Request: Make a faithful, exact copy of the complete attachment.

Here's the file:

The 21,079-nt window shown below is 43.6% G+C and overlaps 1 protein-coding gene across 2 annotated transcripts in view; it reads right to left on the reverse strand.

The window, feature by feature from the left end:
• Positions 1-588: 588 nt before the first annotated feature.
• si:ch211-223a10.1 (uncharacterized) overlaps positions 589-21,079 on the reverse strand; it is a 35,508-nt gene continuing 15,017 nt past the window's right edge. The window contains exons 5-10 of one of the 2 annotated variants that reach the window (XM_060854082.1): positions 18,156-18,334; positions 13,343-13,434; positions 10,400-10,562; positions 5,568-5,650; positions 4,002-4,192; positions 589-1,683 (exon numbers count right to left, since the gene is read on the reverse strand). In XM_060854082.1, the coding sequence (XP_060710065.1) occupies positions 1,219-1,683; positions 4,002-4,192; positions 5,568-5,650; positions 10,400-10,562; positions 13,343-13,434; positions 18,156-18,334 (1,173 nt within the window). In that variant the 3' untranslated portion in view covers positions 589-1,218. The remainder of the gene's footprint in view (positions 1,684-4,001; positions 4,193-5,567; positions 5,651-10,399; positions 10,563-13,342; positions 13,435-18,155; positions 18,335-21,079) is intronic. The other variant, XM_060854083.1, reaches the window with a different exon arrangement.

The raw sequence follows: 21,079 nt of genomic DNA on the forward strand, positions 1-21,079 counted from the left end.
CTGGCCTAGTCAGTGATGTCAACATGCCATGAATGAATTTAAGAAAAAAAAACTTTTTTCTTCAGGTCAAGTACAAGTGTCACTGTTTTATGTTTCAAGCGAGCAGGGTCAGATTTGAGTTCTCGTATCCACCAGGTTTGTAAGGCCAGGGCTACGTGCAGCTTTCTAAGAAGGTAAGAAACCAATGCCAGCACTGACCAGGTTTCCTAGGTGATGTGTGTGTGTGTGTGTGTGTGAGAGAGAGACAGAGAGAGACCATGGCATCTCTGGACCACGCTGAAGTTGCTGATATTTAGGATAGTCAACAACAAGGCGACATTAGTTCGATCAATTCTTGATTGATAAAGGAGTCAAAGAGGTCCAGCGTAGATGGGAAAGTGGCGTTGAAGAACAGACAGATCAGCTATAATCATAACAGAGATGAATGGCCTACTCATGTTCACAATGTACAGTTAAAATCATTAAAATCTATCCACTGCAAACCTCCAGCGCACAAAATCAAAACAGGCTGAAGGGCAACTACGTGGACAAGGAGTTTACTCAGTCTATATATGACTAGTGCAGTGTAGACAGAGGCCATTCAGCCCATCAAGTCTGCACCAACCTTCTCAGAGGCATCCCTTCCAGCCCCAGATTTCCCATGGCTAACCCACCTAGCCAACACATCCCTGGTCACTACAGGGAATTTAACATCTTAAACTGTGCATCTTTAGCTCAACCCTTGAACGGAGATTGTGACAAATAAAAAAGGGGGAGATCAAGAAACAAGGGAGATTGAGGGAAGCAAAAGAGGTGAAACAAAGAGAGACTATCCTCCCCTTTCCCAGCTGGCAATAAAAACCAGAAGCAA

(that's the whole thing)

The 21,079-nt window shown below is 43.6% G+C and overlaps 1 protein-coding gene across 2 annotated transcripts in view; it reads right to left on the reverse strand.

The window, feature by feature from the left end:
• Positions 1-588: 588 nt before the first annotated feature.
• si:ch211-223a10.1 (uncharacterized) overlaps positions 589-21,079 on the reverse strand; it is a 35,508-nt gene continuing 15,017 nt past the window's right edge. The window contains exons 5-10 of one of the 2 annotated variants that reach the window (XM_060854082.1): positions 18,156-18,334; positions 13,343-13,434; positions 10,400-10,562; positions 5,568-5,650; positions 4,002-4,192; positions 589-1,683 (exon numbers count right to left, since the gene is read on the reverse strand). In XM_060854082.1, the coding sequence (XP_060710065.1) occupies positions 1,219-1,683; positions 4,002-4,192; positions 5,568-5,650; positions 10,400-10,562; positions 13,343-13,434; positions 18,156-18,334 (1,173 nt within the window). In that variant the 3' untranslated portion in view covers positions 589-1,218. The remainder of the gene's footprint in view (positions 1,684-4,001; positions 4,193-5,567; positions 5,651-10,399; positions 10,563-13,342; positions 13,435-18,155; positions 18,335-21,079) is intronic. The other variant, XM_060854083.1, reaches the window with a different exon arrangement.

The raw sequence follows: 21,079 nt of genomic DNA on the forward strand, positions 1-21,079 counted from the left end.
CTGGCCTAGTCAGTGATGTCAACATGCCATGAATGAATTTAAGAAAAAAAAACTTTTTTCTTCAGGTCAAGTACAAGTGTCACTGTTTTATGTTTCAAGCGAGCAGGGTCAGATTTGAGTTCTCGTATCCACCAGGTTTGTAAGGCCAGGGCTACGTGCAGCTTTCTAAGAAGGTAAGAAACCAATGCCAGCACTGACCAGGTTTCCTAGGTGATGTGTGTGTGTGTGTGTGTGTGAGAGAGAGACAGAGAGAGACCATGGCATCTCTGGACCACGCTGAAGTTGCTGATATTTAGGATAGTCAACAACAAGGCGACATTAGTTCGATCAATTCTTGATTGATAAAGGAGTCAAAGAGGTCCAGCGTAGATGGGAAAGTGGCGTTGAAGAACAGACAGATCAGCTATAATCATAACAGAGATGAATGGCCTACTCATGTTCACAATGTACAGTTAAAATCATTAAAATCTATCCACTGCAAACCTCCAGCGCACAAAATCAAAACAGGCTGAAGGGCAACTACGTGGACAAGGAGTTTACTCAGTCTATATATGACTAGTGCAGTGTAGACAGAGGCCATTCAGCCCATCAAGTCTGCACCAACCTTCTCAGAGGCATCCCTTCCAGCCCCAGATTTCCCATGGCTAACCCACCTAGCCAACACATCCCTGGTCACTACAGGGAATTTAACATCTTAAACTGTGCATCTTTAGCTCAACCCTTGAACGGAGATTGTGACAAATAAAAAAGGGGGAGATCAAGAAACAAGGGAGATTGAGGGAAGCAAAAGAGGTGAAACAAAGAGAGACTATCCTCCCCTTTCCCAGCTGGCAATAAAAACCAGAAGCAA